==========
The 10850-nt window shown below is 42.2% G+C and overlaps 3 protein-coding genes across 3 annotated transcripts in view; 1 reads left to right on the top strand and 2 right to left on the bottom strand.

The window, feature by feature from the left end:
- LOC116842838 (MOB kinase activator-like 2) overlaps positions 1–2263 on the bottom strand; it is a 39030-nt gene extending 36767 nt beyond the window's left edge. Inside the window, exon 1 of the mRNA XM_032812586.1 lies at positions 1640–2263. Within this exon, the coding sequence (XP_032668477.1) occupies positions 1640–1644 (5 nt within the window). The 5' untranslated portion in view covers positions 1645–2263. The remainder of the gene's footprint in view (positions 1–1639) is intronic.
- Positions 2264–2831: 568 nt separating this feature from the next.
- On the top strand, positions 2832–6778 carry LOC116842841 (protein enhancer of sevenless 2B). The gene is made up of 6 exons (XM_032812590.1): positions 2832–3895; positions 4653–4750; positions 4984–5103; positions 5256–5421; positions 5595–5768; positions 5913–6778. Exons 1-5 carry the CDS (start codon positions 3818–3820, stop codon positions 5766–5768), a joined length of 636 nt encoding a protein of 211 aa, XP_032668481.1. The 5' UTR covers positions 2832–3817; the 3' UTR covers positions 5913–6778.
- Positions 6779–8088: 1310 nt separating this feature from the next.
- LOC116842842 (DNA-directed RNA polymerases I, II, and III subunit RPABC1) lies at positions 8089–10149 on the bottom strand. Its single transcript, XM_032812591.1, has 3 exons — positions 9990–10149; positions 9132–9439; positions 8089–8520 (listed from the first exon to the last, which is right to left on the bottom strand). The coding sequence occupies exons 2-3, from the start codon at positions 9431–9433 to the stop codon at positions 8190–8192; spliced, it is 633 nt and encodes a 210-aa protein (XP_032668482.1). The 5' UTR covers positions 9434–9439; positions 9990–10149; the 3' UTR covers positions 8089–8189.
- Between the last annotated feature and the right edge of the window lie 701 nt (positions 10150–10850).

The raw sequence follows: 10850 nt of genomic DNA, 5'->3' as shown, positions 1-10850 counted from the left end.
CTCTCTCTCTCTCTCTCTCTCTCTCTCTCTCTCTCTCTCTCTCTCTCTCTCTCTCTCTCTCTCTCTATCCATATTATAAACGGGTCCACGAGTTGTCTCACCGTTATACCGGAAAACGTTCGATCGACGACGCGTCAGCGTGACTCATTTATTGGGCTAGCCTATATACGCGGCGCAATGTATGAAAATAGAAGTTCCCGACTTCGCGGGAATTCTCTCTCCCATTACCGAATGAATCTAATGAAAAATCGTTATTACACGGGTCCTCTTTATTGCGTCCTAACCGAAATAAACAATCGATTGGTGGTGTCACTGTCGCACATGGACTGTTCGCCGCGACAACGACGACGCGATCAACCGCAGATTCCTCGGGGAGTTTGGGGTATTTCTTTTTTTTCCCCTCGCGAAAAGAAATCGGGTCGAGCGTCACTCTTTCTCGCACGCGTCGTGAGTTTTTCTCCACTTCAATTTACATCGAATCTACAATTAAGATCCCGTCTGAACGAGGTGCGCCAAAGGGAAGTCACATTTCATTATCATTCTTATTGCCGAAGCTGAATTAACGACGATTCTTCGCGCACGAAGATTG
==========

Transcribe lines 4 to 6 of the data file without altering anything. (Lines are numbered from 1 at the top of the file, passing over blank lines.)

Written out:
- Positions 2264–2831: 568 nt separating this feature from the next.
- On the top strand, positions 2832–6778 carry LOC116842841 (protein enhancer of sevenless 2B). The gene is made up of 6 exons (XM_032812590.1): positions 2832–3895; positions 4653–4750; positions 4984–5103; positions 5256–5421; positions 5595–5768; positions 5913–6778. Exons 1-5 carry the CDS (start codon positions 3818–3820, stop codon positions 5766–5768), a joined length of 636 nt encoding a protein of 211 aa, XP_032668481.1. The 5' UTR covers positions 2832–3817; the 3' UTR covers positions 5913–6778.
- Positions 6779–8088: 1310 nt separating this feature from the next.